Library‎ > ‎

Freshman Debates


2. If you are sure it is credible and useful, make your citation. 

3. Get it approved by Ms. Oremland. If you can't wait until she is scoring everyone's at once, email her using the directions you received. OR...for a faster response, email Ms. Oremland the url of a source you are not sure about if you are worried it will not be approved. 

NOTE: the earlier you ask for your source to be approved, the more likely it is you will get the score. Ms. Oremland is not always at her computer or checking email.

4. After your source has 2/3 or 3/3, make note cards.

YOUR SOURCE NEEDS TO BE APPROVED BEFORE YOU MAKE NOTE CARDS, OR YOU RISK HAVING TO DELETE NOTE CARDS FOR A SOURCE THAT IS NON-CREDIBLE, NOT USEFUL, OR A DUPLICATE.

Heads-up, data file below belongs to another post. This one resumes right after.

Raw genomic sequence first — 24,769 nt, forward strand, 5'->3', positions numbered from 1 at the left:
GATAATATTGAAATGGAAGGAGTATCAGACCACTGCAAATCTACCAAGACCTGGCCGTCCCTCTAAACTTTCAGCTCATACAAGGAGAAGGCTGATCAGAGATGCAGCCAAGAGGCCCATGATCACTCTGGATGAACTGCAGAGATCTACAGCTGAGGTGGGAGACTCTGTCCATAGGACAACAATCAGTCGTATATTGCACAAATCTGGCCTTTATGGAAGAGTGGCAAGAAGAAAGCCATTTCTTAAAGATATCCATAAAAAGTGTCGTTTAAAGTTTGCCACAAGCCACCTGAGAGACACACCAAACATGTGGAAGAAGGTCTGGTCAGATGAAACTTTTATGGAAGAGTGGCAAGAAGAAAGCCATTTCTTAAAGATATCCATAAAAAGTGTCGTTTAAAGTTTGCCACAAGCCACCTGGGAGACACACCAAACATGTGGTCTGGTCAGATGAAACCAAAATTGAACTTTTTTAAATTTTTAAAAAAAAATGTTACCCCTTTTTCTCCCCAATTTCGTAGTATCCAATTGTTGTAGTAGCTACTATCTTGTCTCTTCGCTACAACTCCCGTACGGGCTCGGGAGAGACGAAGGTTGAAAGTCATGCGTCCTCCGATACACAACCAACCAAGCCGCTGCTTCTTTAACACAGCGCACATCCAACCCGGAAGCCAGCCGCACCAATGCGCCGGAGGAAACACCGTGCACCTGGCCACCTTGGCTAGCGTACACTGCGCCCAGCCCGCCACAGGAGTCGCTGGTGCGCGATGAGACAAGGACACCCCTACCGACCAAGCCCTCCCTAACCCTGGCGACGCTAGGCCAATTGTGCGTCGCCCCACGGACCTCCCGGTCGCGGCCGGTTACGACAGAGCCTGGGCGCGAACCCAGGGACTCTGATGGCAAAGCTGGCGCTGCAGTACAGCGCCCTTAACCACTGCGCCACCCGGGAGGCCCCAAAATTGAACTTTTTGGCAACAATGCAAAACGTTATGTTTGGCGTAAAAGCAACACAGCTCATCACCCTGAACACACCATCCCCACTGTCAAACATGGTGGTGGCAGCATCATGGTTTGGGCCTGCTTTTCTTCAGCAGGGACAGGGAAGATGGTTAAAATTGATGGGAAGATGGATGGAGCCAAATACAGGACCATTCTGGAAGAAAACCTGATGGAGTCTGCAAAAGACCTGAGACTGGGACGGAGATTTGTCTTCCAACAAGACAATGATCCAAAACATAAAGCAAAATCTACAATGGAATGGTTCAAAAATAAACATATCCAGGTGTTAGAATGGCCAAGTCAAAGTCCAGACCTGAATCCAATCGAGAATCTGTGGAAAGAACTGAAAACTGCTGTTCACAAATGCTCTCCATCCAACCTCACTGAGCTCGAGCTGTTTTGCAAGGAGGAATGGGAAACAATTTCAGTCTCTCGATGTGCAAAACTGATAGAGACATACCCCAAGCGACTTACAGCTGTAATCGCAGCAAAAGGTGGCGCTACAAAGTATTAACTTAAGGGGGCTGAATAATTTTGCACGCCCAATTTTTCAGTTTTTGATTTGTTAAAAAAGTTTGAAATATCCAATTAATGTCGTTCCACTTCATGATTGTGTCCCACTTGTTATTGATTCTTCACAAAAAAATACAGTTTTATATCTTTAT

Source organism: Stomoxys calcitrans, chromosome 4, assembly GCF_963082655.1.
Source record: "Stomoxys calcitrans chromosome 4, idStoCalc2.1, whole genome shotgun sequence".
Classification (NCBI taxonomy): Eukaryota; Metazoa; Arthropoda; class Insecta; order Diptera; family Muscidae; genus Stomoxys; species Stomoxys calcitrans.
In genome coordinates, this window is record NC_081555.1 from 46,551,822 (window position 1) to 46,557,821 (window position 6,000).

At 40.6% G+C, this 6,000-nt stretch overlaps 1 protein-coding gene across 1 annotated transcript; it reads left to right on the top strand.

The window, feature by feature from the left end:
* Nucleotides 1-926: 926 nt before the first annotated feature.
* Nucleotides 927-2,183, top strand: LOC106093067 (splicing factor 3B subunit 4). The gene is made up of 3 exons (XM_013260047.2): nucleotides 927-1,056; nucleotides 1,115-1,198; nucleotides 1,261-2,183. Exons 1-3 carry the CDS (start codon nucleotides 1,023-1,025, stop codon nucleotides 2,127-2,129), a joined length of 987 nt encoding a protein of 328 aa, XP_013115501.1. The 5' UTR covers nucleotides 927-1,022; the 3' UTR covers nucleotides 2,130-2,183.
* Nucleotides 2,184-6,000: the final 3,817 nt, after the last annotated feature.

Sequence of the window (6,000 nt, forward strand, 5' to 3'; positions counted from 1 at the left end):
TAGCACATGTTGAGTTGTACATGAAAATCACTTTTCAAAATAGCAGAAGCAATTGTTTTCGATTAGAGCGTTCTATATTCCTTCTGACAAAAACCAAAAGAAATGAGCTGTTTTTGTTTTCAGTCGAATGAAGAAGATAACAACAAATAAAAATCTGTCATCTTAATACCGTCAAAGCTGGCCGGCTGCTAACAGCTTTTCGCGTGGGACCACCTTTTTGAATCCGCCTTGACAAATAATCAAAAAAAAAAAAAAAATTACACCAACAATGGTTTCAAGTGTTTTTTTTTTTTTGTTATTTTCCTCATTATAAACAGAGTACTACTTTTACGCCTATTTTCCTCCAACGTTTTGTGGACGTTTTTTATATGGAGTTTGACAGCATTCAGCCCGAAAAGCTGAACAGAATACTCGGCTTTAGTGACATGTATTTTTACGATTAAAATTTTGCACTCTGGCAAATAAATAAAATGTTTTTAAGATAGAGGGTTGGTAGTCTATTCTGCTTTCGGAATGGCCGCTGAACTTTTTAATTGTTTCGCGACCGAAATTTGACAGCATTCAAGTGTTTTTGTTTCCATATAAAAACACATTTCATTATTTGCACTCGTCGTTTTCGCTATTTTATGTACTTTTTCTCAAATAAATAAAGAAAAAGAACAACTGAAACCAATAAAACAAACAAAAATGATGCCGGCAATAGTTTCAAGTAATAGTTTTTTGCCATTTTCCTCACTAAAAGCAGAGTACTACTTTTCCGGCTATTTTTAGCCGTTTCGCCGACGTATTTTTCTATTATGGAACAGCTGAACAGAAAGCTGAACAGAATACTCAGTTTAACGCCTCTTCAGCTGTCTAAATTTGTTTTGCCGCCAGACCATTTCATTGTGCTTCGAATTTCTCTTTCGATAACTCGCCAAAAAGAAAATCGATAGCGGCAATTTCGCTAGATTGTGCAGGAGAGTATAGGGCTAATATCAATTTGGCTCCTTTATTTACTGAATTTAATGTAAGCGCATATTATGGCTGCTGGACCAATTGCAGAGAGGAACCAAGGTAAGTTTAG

School Database subscriptions

Username: ausd





User ID: 

albanyhs1




Remember: there are 3 different EBSCO databases:

Public Library Databases

Databases from Alameda County Library - You will need a valid Albany library card #

Berkeley Public Library
Academic OneFile from Berkeley Public Library
You will need a valid library card #: 2191300*******


Getting the most out of databases

1.  make sure you limit yourself to key words, and try different combinations - do NOT type in long phrases or questions
2. try using Advanced search
3. click the Full Text box
4. limit results by source type (ie delete journal articles if you don't want them)
5. make sure you know if you are reading an opinion or something more informational
6. in some databases, you can save articles to Google Drive
7. use the citation tools for MLA to copy and paste citations into Noodle Tools

Citing database articles in Noodle Tools


1. first determine: does the article have the info I want? Is it factual or is it just someone's opinion?

2. then determine: what kind of article is this? Like, what was it originally, before it went into the database? Newspaper? Magazine? Journal? from some kind of encyclopedia or reference source?